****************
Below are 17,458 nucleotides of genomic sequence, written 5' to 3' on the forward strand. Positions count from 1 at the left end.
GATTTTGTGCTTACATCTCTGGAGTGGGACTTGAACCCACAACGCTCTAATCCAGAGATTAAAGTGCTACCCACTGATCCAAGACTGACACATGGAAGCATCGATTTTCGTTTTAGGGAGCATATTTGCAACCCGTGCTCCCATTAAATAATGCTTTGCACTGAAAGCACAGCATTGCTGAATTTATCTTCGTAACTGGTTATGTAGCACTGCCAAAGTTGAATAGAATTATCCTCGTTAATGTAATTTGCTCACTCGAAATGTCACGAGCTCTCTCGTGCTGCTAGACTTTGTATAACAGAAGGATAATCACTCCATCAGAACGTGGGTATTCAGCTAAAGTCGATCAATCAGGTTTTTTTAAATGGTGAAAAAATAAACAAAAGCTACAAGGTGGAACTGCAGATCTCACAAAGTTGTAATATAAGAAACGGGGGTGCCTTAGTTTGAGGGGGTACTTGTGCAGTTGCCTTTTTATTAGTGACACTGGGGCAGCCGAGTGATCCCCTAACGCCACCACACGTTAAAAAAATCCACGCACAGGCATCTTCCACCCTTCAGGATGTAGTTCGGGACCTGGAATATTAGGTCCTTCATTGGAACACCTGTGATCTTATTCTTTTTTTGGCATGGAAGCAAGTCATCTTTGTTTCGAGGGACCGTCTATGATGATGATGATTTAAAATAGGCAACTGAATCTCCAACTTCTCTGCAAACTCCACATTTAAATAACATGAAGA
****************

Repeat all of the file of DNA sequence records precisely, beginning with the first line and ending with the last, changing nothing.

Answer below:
Below are 17,458 nucleotides of genomic sequence, written 5' to 3' on the forward strand. Positions count from 1 at the left end.
GATTTTGTGCTTACATCTCTGGAGTGGGACTTGAACCCACAACGCTCTAATCCAGAGATTAAAGTGCTACCCACTGATCCAAGACTGACACATGGAAGCATCGATTTTCGTTTTAGGGAGCATATTTGCAACCCGTGCTCCCATTAAATAATGCTTTGCACTGAAAGCACAGCATTGCTGAATTTATCTTCGTAACTGGTTATGTAGCACTGCCAAAGTTGAATAGAATTATCCTCGTTAATGTAATTTGCTCACTCGAAATGTCACGAGCTCTCTCGTGCTGCTAGACTTTGTATAACAGAAGGATAATCACTCCATCAGAACGTGGGTATTCAGCTAAAGTCGATCAATCAGGTTTTTTTAAATGGTGAAAAAATAAACAAAAGCTACAAGGTGGAACTGCAGATCTCACAAAGTTGTAATATAAGAAACGGGGGTGCCTTAGTTTGAGGGGGTACTTGTGCAGTTGCCTTTTTATTAGTGACACTGGGGCAGCCGAGTGATCCCCTAACGCCACCACACGTTAAAAAAATCCACGCACAGGCATCTTCCACCCTTCAGGATGTAGTTCGGGACCTGGAATATTAGGTCCTTCATTGGAACACCTGTGATCTTATTCTTTTTTTGGCATGGAAGCAAGTCATCTTTGTTTCGAGGGACCGTCTATGATGATGATGATTTAAAATAGGCAACTGAATCTCCAACTTCTCTGCAAACTCCACATTTAAATAACATGAAGA